Worship, Music, and Spirituality: To Be a Good Friend

July 24, 2023
Friends linking arms and making hand hearts silhoutted on a grassy meadow

In the past three years, as discussions on mental health and wellness have become more prevalent, pithy sayings like “It’s okay to not be okay” have flooded social media streams. But the way social media has responded to women like Simone Biles, Meghan Markle, and Naomi Osaka, who choose to prioritize their mental health over popular expectations, proves that this saying is not really true for all. There are certain places where it is definitely not okay to not be okay. Unfortunately, for many, the church is one such place.

In many churches, there is stigma and judgment around mental health, often disguised in the false lesson that our faith should be sufficient to help us overcome any obstacle or feeling. I can think of times when I have not gone to church because I knew that my emotions were too raw to “fake fine” and too fragile to deal with condemnations. Our faith does not magically overcome obstacles for us; our faith provides us with tools to journey through them.

Through scripture, our faith reminds us that we don’t need permission to not be okay; it is an inevitable part of life. In the Bible, we meet people who are living with varying degrees of ability and mental wellness and who are being accepted by God as they are. Even the great prophet Elijah, who remained faithful under relentless persecution, found himself toward the end of his ministry under a broom tree expressing the words, “It is enough.” Elijah had suicidal thoughts (1 Kings 19:4). He was most certainly not okay. We come from a tradition of people who show emotions, who cry under broom trees and flip over tables in the temple.

Scripture also reminds us that we come from a tradition where the most faithful of people seek out God and their friends when they need help to stay on good paths. Throughout scripture, we encounter people having a rough time (like Moses, Hannah, Elijah, and Jesus) and then being met where they are at, fed, and guided toward fullness and wellness. When Jesus’ soul was “deeply grieved, even to death” (Matthew 26:36), he asked his friends to stay with him. Not to counsel, fix, moralize, or judge, but to simply stay with him while he prayed. As Christians, part of our work is to be good friends by showing tangible acts of love and support to people who are journeying toward fullness of life.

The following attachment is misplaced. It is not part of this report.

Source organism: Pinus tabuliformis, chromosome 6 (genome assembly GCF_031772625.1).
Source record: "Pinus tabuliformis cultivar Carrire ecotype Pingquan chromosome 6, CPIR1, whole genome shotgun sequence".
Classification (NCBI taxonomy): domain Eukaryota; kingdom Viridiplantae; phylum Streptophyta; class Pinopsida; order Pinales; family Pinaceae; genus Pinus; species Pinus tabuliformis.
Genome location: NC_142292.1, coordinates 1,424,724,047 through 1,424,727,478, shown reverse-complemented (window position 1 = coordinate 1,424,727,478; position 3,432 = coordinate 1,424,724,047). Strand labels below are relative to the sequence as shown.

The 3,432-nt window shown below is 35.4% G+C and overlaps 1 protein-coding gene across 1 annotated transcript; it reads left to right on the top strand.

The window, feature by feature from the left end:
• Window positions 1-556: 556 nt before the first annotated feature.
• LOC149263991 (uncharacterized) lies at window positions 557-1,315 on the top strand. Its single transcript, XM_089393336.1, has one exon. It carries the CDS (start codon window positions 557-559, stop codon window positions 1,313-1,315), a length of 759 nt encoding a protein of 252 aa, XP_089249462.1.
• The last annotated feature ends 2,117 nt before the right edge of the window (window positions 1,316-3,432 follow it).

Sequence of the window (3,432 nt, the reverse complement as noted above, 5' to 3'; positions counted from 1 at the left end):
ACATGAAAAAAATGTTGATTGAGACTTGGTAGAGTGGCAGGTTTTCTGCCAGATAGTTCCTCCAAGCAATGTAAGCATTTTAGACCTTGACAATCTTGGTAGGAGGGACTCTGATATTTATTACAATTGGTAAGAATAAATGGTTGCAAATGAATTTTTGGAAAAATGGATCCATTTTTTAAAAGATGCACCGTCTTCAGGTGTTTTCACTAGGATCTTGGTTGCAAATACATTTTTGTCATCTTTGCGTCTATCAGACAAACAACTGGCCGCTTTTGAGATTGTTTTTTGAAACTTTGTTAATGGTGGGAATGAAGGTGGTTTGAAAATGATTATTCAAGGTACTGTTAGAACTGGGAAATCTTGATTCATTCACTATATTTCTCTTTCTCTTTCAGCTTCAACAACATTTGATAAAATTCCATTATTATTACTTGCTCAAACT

This journey will always involve many acts of care, including health care from professionals, medical treatments and interventions, friendships, and spiritual care. As a church, we are not being asked to do it all; we are simply being asked to be a helpful part of the healing journey. The following, adapted from Mental Health and Wellness: Worship Resources for All, by The United Church of Canada and the United Church of Christ (p. 26; available as a PDF), is a good place to start.

  1. Be a friend: “A friend loves at all times…” (Proverbs 17:17a). Listen without judgment and offer respect and companionship.
  2. Remember that words can hurt: “Rash words are like sword thrusts…” (Proverbs 12:18a). Pay attention to the words you use and how they affect the people around you.
  3. Stop the stigma: “We, who are many, are one body in Christ” (Romans 12:5). Challenge negative attitudes, question assumptions, and correct misinformation about mental health challenges, substance use disorders, trauma, and brain differences.
  4. Educate yourself: “Does not wisdom call, and does not understanding raise her voice?” (Proverbs 8:1). Learn the facts about the various challenges that can affect mental health. Remember that we all have mental health, we are all affected by mental health, and mental health is physical health.
  5. Thank God for neurodiversity: “Wonderful are your works” (Psalm 139:14). Affirm that we all process the world around us differently, and celebrate the many gifts that we each bring.

Worshipping with you,


Alydia Smith, Program Coordinator, Worship, Music, and Spirituality